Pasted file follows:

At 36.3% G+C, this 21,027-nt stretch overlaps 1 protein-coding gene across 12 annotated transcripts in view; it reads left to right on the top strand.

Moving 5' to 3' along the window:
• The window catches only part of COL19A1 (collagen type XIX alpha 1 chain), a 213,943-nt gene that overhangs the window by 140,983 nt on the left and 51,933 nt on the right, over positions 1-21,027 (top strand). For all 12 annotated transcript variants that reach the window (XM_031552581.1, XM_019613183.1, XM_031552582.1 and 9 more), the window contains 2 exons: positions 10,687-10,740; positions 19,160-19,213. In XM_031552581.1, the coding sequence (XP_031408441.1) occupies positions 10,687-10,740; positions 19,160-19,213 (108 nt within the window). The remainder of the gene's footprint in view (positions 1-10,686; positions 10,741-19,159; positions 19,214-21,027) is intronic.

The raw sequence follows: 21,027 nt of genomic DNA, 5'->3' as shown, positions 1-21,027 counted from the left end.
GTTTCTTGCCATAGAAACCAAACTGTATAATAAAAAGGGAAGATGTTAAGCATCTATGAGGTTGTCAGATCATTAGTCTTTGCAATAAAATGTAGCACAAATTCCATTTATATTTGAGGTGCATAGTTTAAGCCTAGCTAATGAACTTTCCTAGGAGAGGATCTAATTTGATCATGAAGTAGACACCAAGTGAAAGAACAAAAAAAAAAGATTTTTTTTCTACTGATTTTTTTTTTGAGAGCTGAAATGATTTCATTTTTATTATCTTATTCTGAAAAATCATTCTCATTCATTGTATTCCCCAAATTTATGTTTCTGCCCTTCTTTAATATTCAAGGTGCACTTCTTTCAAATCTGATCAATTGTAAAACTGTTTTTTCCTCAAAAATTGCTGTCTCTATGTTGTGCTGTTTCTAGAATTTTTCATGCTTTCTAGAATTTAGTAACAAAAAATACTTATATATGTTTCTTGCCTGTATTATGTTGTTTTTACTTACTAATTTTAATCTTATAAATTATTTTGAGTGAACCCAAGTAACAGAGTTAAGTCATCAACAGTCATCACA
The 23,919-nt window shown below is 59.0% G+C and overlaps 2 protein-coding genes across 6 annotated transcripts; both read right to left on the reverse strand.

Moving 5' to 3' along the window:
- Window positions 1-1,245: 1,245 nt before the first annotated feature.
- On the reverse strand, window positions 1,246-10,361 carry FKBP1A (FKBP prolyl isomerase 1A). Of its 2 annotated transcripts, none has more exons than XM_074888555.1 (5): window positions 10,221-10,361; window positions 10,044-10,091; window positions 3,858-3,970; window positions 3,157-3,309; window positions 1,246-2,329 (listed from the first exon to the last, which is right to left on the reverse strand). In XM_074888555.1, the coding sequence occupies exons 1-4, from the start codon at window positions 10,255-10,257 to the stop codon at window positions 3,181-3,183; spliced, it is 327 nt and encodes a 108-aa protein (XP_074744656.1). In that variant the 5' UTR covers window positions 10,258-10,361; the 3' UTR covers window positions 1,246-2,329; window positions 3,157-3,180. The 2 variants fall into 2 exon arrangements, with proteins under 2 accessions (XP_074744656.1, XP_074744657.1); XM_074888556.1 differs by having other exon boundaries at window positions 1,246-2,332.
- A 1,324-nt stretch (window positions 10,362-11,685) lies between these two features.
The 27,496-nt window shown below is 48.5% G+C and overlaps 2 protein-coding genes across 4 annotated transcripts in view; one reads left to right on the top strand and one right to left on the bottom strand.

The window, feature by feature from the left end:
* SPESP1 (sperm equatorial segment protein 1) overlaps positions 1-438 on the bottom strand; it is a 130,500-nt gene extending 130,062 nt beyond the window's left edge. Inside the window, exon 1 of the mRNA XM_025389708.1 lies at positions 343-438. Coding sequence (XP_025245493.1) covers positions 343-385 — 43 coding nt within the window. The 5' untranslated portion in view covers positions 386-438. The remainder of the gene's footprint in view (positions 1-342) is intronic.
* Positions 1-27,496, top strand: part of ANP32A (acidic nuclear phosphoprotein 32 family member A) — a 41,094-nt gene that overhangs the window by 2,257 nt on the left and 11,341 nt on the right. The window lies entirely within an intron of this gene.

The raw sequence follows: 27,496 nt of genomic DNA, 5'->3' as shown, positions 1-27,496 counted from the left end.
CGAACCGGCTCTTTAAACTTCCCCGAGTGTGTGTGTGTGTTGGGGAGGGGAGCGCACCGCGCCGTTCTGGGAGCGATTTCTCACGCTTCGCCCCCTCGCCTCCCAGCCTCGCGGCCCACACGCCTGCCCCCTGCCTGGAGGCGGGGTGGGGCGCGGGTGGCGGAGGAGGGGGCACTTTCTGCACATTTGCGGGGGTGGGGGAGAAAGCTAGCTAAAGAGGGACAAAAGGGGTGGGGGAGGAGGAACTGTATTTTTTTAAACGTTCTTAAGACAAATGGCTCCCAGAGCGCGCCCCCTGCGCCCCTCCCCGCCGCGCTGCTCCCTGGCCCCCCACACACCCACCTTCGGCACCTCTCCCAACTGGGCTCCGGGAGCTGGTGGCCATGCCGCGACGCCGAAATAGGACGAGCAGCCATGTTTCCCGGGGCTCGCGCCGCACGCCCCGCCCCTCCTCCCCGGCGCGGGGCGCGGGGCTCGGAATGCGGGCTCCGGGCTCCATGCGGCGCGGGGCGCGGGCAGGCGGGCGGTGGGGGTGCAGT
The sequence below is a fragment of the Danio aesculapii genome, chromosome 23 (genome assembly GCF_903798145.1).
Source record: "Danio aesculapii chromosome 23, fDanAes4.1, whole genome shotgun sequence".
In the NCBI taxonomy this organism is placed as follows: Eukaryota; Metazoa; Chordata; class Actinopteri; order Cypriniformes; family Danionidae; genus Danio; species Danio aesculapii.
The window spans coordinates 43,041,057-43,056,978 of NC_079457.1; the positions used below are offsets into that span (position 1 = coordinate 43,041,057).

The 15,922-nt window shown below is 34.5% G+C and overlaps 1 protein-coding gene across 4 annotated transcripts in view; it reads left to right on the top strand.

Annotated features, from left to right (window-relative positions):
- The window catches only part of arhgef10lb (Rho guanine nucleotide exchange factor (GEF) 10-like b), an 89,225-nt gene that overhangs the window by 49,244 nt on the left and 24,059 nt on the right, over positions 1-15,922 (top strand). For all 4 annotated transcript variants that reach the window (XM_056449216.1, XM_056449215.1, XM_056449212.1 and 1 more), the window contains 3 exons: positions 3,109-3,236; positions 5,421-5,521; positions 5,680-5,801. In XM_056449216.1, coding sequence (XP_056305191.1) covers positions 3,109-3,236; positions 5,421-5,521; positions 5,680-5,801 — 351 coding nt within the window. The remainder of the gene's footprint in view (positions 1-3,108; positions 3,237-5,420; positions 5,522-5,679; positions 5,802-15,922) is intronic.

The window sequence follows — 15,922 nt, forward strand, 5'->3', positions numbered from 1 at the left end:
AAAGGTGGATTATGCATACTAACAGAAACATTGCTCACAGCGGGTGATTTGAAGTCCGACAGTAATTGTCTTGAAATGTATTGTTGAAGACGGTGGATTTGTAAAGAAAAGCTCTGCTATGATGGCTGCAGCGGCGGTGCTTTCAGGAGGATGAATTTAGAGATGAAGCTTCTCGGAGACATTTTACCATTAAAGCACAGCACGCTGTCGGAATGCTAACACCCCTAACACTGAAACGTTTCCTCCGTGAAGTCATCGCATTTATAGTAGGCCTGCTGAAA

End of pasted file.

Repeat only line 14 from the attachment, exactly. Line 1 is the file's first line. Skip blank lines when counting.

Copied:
* Positions 1-27,496, top strand: part of ANP32A (acidic nuclear phosphoprotein 32 family member A) — a 41,094-nt gene that overhangs the window by 2,257 nt on the left and 11,341 nt on the right. The window lies entirely within an intron of this gene.